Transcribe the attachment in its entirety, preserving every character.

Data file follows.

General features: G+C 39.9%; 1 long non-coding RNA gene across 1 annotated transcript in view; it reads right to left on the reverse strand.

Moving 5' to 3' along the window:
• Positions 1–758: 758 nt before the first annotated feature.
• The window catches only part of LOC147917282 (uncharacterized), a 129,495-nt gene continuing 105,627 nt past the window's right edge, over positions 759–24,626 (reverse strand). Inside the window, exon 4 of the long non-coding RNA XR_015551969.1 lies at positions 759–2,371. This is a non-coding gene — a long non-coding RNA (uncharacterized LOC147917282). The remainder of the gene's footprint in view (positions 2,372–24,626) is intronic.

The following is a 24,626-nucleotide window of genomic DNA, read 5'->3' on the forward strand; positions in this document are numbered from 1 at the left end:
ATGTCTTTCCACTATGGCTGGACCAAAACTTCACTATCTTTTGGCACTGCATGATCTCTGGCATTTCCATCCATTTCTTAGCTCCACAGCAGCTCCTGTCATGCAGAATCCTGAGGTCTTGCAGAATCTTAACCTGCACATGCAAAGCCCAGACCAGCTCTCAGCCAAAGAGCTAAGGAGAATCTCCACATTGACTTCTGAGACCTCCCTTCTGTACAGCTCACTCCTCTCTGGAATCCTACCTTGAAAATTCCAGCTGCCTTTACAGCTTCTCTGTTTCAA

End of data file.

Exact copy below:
General features: G+C 39.9%; 1 long non-coding RNA gene across 1 annotated transcript in view; it reads right to left on the reverse strand.

Moving 5' to 3' along the window:
• Positions 1–758: 758 nt before the first annotated feature.
• The window catches only part of LOC147917282 (uncharacterized), a 129,495-nt gene continuing 105,627 nt past the window's right edge, over positions 759–24,626 (reverse strand). Inside the window, exon 4 of the long non-coding RNA XR_015551969.1 lies at positions 759–2,371. This is a non-coding gene — a long non-coding RNA (uncharacterized LOC147917282). The remainder of the gene's footprint in view (positions 2,372–24,626) is intronic.

The following is a 24,626-nucleotide window of genomic DNA, read 5'->3' on the forward strand; positions in this document are numbered from 1 at the left end:
ATGTCTTTCCACTATGGCTGGACCAAAACTTCACTATCTTTTGGCACTGCATGATCTCTGGCATTTCCATCCATTTCTTAGCTCCACAGCAGCTCCTGTCATGCAGAATCCTGAGGTCTTGCAGAATCTTAACCTGCACATGCAAAGCCCAGACCAGCTCTCAGCCAAAGAGCTAAGGAGAATCTCCACATTGACTTCTGAGACCTCCCTTCTGTACAGCTCACTCCTCTCTGGAATCCTACCTTGAAAATTCCAGCTGCCTTTACAGCTTCTCTGTTTCAA